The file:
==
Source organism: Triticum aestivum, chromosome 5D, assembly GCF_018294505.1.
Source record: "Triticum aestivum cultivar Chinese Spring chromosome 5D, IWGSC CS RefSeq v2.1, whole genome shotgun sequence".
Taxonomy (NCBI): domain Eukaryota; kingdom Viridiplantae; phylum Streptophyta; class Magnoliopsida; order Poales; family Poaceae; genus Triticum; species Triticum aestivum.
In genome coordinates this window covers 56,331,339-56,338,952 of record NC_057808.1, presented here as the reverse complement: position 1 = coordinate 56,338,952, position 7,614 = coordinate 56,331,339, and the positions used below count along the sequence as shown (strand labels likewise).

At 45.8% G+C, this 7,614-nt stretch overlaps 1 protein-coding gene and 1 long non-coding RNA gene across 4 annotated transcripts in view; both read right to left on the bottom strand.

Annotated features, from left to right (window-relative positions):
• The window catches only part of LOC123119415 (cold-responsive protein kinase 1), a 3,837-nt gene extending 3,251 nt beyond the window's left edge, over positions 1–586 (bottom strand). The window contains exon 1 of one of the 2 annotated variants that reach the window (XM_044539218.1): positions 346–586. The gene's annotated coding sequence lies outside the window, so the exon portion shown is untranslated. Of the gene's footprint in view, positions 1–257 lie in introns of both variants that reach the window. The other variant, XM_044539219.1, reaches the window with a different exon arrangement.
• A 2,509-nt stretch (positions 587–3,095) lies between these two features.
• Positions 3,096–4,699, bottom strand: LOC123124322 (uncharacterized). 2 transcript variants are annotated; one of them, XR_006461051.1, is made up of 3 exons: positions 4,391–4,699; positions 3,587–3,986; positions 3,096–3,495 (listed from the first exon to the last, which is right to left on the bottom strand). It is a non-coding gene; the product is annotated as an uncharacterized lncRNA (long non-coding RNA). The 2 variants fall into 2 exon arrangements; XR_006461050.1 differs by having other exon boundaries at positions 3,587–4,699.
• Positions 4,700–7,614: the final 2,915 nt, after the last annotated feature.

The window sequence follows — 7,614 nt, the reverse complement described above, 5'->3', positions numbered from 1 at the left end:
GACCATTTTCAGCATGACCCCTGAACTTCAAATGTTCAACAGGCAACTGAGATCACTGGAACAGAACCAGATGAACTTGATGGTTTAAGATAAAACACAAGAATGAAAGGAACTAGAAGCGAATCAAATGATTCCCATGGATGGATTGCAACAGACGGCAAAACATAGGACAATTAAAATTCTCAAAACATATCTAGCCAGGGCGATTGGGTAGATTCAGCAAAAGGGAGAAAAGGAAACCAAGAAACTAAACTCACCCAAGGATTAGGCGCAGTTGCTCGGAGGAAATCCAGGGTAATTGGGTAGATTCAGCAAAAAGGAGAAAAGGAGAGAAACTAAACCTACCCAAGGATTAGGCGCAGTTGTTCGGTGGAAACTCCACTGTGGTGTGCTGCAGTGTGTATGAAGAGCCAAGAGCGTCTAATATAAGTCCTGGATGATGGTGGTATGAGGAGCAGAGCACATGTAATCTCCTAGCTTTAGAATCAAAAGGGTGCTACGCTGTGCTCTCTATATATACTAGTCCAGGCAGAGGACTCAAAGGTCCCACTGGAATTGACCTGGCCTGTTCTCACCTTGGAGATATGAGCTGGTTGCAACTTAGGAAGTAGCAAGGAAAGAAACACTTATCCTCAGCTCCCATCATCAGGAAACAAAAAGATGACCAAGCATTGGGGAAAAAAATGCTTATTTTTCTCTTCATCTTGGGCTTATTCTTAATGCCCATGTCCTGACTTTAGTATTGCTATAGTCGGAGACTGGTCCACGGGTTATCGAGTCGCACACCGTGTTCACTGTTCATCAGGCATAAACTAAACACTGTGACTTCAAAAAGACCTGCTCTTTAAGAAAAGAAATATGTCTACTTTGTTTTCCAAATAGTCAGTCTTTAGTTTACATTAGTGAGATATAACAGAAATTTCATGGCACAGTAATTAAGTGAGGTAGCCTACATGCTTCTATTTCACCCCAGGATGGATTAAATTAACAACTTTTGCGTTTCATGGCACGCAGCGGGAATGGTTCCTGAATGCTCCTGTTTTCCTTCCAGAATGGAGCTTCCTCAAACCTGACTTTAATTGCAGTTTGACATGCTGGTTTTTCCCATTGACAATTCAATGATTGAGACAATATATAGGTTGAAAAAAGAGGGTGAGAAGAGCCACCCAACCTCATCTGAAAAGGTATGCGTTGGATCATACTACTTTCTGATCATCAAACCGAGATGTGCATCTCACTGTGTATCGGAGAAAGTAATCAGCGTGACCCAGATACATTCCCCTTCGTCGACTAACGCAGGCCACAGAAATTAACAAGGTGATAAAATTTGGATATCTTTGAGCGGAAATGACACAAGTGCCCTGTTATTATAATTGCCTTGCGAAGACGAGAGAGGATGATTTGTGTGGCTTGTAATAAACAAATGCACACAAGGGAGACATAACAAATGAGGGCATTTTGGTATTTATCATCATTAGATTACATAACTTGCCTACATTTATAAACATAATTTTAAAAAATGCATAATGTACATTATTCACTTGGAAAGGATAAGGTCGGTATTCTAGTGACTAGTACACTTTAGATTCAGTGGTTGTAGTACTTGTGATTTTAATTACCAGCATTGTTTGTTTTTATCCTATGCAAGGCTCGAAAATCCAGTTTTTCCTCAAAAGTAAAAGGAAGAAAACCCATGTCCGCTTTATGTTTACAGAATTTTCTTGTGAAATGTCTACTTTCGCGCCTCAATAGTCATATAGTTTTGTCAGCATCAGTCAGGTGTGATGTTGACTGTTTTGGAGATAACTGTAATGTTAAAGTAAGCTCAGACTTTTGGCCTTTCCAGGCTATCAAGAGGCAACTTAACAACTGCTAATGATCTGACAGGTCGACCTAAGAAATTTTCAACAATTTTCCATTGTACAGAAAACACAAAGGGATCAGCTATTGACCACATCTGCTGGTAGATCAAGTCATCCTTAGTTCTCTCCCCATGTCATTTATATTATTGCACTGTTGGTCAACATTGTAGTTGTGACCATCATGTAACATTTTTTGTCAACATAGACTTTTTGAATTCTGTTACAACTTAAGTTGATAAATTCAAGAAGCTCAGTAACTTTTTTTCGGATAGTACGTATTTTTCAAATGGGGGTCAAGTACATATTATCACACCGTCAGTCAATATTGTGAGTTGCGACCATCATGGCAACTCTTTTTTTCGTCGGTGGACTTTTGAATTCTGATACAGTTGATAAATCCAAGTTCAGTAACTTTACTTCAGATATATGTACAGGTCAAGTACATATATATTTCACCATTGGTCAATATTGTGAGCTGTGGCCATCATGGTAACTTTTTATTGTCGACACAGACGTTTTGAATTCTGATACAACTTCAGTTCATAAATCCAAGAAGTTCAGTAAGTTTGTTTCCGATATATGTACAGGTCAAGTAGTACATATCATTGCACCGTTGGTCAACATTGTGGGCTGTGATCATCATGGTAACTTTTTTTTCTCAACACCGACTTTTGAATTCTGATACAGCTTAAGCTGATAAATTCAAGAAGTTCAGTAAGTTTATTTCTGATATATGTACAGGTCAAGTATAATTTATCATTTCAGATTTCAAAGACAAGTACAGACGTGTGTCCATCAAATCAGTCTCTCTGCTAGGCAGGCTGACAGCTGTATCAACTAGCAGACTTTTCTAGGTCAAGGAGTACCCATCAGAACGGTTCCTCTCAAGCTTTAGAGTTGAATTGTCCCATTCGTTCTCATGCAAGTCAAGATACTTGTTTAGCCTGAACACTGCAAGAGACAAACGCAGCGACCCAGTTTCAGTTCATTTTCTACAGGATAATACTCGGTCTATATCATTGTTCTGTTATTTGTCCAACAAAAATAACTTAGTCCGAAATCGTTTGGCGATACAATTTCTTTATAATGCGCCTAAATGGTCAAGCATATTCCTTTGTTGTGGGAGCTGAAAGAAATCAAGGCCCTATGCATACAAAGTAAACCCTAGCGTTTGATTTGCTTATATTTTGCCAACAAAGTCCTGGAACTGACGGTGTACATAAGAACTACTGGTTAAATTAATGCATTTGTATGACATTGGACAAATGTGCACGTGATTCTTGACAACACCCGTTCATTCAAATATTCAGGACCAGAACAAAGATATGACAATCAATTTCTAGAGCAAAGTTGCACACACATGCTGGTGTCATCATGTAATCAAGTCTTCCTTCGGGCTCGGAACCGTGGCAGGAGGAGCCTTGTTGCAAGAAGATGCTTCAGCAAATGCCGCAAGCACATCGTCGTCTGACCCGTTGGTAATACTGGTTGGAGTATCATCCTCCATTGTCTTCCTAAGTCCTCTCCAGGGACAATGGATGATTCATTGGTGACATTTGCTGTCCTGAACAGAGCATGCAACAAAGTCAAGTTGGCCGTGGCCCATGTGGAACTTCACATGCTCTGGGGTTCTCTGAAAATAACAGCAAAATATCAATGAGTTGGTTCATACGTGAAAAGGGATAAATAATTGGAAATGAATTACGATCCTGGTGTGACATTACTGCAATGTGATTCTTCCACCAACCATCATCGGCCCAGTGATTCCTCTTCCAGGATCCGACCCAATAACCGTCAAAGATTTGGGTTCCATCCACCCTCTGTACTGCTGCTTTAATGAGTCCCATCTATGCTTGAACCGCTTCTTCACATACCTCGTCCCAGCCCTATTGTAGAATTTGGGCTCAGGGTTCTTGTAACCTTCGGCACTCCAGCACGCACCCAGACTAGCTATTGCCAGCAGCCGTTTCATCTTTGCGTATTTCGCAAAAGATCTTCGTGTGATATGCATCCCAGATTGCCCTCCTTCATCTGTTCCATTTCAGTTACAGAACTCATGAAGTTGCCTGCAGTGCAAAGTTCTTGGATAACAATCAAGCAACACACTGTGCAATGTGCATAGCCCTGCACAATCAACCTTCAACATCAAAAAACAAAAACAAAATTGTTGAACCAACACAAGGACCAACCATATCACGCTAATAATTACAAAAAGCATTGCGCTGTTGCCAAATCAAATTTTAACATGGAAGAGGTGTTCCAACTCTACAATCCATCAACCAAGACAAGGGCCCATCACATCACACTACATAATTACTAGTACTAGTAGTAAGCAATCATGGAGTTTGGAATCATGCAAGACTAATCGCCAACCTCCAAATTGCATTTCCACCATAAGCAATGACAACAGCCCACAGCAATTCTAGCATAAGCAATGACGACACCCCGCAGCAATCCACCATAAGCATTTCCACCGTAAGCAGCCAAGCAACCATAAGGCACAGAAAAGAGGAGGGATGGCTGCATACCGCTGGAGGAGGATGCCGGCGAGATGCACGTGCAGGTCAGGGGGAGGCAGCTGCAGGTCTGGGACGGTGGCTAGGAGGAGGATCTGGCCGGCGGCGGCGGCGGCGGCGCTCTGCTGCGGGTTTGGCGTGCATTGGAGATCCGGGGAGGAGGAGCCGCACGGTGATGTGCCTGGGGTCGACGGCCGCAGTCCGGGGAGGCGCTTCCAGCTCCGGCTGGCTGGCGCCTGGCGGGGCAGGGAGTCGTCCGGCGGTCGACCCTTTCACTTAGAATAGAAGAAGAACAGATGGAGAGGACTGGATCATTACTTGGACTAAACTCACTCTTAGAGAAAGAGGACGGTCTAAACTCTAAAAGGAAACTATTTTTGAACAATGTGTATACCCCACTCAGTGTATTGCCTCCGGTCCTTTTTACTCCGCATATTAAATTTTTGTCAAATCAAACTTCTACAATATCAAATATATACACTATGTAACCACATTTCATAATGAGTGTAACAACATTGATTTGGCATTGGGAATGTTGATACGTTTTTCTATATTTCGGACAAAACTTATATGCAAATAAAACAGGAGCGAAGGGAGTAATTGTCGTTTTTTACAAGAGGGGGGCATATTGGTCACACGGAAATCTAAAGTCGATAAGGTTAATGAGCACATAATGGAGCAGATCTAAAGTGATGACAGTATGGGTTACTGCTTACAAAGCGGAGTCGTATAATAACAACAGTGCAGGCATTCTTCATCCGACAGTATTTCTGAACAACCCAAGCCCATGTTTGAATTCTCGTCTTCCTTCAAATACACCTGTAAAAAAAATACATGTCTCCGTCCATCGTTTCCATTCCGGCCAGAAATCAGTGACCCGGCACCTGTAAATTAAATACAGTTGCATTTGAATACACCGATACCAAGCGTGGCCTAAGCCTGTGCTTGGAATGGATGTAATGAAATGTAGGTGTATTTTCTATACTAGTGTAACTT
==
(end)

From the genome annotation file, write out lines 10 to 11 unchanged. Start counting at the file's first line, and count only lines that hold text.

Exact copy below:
• Positions 4,700–7,614: the final 2,915 nt, after the last annotated feature.

The window sequence follows — 7,614 nt, the reverse complement described above, 5'->3', positions numbered from 1 at the left end: